Tuesday, August 7, 2012

Mid-tier IT cos like Hexaware, Zensar outperform biggies Infosys, TCS, Wipro in last 5 quarters

MUMBAI: India's mid-tier information technology firms have reported better sales and operating profit growth compared to the biggies in the business at the aggregate level in each of the past five quarters, riding on their intrinsic strengths of operating in niche segments and strong demand in select verticals and bucking the trend of smaller companies taking a beating during a downturn.

At a time when industry leaders such as Infosys and Wipro have provided a sluggish future growth guidance, a clutch of mid-tier IT companies sound far more confident about growth in the next few quarters of FY13. Both analysts and industry officials reckon that this trend is likely to be maintained for at least the next couple of years, which could lead to an improved valuation of these companies.

An ETIG analysis of 17 tier-2 IT firms, which announced their financials for the quarter to June 2012, shows a growth of 38.4 per cent in revenue and an impressive rise of 78 per cent in net profit at the aggregate level from a year ago. For the top four IT companies - TCS, Infosys, Wipro and HCL Technologies - sales rose 33.5 per cent, while profit grew 43.4 per cent. Besides, half of the companies among the 14 tier-2 players that reported double-digit topline growth surpassed revenue growth reported by each of the top four firms, the analysis shows.

Mid-tier companies such as Geometric, KPIT Cummins, Hexaware TechnologiesMastekNIIT Technologiesand Zensar Technologies reported a strong performance for the June 2012 quarter. In contrast, top tier players such as Infosys and Wipro reported deceleration in sales and profit growth. Though their relatively smaller scale of operations has indeed helped, the changing trend in vendor allocation by global clients, a favourable currency movement, and strong demand in select verticals, which are niche areas for medium and small IT vendors helped them record a stellar performance.

Industry officials also say that long-term management stability in these firms has been critical to their success. "The large players that are not doing well have seen management churn. If you look at mid-size companies that are doing well, they have all had consistent management," says Pradeep Udhas, who is partner and head of IT-BPO consulting firm KPMG. According to him, a stable leadership has helped the smaller companies to specialise and compete with large companies. What counts in the final analysis, he says, are leadership and the ability to be agile.

Select tier-two or mid-rung companies were also able to expand their operating margins against the backdrop of tight IT budget spending. "Compared with top-tier companies, small and medium firms have more levers to improve performance - be it tweaking of employee matrix to include more freshers or reduction in selling and administrative costs," says Angel Broking's IT analyst Ankita Somani.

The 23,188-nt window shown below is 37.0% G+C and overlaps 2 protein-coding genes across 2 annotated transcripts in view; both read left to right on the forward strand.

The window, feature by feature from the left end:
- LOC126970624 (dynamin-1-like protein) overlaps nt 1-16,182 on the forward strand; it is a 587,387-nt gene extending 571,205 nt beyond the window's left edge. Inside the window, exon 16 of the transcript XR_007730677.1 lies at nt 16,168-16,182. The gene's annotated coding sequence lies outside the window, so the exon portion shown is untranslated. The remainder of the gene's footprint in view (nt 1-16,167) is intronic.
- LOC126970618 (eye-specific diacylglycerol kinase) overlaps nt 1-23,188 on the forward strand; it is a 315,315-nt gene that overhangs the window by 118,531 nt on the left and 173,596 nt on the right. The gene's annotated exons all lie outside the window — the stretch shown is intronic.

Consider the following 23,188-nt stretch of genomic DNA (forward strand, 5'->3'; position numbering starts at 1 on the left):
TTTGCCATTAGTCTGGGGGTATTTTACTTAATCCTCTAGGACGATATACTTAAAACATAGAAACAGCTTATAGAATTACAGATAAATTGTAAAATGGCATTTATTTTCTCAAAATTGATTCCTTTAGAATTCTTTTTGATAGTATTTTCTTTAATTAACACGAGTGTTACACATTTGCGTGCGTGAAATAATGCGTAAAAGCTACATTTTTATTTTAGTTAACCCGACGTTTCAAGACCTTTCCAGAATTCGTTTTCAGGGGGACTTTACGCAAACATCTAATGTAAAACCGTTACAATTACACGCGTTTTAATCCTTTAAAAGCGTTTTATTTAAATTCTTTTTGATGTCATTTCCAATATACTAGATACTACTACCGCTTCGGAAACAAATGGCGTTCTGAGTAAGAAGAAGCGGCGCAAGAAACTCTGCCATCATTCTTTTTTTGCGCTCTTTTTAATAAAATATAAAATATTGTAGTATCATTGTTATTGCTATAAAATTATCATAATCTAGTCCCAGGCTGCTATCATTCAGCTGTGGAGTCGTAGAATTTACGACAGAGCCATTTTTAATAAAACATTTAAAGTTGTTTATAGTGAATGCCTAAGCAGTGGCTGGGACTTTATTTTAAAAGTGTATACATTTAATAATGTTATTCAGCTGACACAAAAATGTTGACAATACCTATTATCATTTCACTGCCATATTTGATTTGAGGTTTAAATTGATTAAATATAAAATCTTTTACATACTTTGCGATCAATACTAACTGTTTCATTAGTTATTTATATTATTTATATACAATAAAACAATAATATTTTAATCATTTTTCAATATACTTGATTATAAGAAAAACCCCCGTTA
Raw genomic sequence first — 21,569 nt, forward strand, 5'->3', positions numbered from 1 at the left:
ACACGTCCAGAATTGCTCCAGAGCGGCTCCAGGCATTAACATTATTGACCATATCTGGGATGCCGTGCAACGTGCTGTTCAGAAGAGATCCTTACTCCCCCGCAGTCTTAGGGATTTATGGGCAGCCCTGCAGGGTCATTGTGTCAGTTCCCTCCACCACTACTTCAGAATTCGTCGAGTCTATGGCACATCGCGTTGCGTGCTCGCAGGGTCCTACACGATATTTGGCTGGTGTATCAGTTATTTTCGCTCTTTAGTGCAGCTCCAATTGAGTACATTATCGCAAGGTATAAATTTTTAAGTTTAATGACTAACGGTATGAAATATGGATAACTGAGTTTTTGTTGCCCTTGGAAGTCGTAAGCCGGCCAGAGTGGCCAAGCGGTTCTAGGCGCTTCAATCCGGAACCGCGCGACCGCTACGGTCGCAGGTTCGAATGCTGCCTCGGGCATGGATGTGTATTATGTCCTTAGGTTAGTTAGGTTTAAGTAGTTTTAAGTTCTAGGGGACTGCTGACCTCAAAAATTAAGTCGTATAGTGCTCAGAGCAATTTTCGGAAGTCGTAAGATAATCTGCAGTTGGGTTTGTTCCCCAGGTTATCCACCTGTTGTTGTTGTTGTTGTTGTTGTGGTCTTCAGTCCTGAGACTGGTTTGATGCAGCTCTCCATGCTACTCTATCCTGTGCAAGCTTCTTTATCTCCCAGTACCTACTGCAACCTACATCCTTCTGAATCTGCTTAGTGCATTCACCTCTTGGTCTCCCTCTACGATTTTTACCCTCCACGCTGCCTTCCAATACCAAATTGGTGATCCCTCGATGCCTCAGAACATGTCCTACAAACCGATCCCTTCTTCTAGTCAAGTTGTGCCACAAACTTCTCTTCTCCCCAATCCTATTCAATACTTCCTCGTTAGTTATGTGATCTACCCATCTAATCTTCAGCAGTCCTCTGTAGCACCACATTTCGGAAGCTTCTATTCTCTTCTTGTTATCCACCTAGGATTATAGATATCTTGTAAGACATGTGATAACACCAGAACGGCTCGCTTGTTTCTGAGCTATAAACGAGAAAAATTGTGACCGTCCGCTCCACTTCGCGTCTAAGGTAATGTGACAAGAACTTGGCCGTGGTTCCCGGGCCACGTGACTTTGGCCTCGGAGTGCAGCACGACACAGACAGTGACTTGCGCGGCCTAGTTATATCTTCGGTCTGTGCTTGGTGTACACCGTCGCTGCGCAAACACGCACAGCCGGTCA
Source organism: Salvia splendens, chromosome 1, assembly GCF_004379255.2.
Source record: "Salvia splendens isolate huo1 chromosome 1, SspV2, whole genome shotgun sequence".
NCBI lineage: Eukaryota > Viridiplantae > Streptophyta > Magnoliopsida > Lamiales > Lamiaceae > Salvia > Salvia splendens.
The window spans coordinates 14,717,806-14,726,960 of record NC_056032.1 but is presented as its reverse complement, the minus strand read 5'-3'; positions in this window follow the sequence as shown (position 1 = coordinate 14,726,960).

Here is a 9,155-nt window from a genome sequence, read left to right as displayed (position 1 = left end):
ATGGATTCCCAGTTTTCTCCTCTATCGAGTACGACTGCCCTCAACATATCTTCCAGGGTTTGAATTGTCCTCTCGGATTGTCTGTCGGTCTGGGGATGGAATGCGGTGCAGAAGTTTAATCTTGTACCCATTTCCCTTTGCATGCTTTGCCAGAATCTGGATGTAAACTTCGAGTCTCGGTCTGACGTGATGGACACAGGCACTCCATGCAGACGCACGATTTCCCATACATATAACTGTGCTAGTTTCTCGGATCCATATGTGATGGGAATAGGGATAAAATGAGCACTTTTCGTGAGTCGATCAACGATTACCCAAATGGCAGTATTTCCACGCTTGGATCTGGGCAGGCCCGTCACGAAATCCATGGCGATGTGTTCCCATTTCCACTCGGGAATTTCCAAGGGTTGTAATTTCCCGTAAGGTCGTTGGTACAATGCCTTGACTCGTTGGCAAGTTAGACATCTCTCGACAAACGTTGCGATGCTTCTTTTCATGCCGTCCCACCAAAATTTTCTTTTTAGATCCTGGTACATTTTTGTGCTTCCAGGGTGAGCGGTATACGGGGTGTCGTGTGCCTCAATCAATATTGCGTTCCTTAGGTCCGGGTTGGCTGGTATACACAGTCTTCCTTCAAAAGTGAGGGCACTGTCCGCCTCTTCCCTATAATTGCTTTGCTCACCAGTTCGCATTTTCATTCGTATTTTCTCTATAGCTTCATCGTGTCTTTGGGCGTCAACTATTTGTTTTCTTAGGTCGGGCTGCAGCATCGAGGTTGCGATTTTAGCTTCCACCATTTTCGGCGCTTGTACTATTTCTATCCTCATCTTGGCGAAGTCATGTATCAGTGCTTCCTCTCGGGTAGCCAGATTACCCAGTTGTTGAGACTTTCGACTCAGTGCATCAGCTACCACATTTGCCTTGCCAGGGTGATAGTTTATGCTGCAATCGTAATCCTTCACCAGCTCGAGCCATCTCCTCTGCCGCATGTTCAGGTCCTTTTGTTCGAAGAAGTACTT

She draws attention to the fact that historically, smaller IT companies had just over 10 per cent freshers in the employee pyramid compared to over 30 per cent for the top IT companies. A higher proportion of employees with less than three years of experience helps in bringing down operating costs.

The robust show of these companies has not gone unnoticed by the big daddies in the industry. Rajeev Gupta, president of Fujitsu Consulting India (FCI), the Indian arm of global IT solutions firm Fujitsu says that the smaller firms are more agile when it comes to projects worth less than $10 million. "The robust show of tier-2 firms is not only because of a depreciating home currency, it is also about the way clients have started allocating a chunk of their projects to smaller companies."

Global clients are now more than willing to open their doors to second-rung Indian IT companies that are more than willing to take up smaller assignments. "The large IT firms don't go after $5-10 million deals, which we are quite happy to accept," says Zensar Technologies' Ganesh Natarajan. Deals worth $50-100 million are fewer as companies are cutting back on spending or postponing investments, he says.

Their upbeat performance has also helped such companies control employee attrition rates. Most mid-tier firms, which announced results for the quarter to June, showed lower attrition rates. Hexaware, headquartered in Mumbai, reported 9.6 per cent rate of attrition, the lowest compared with 12-16 per cent reported by the top four IT firms. "We declared a salary increase of 10.5 per cent this year, but it is not only about money. Employees are excited about the kind of projects we are handling," says Hexaware's chairman Atul Nishar.


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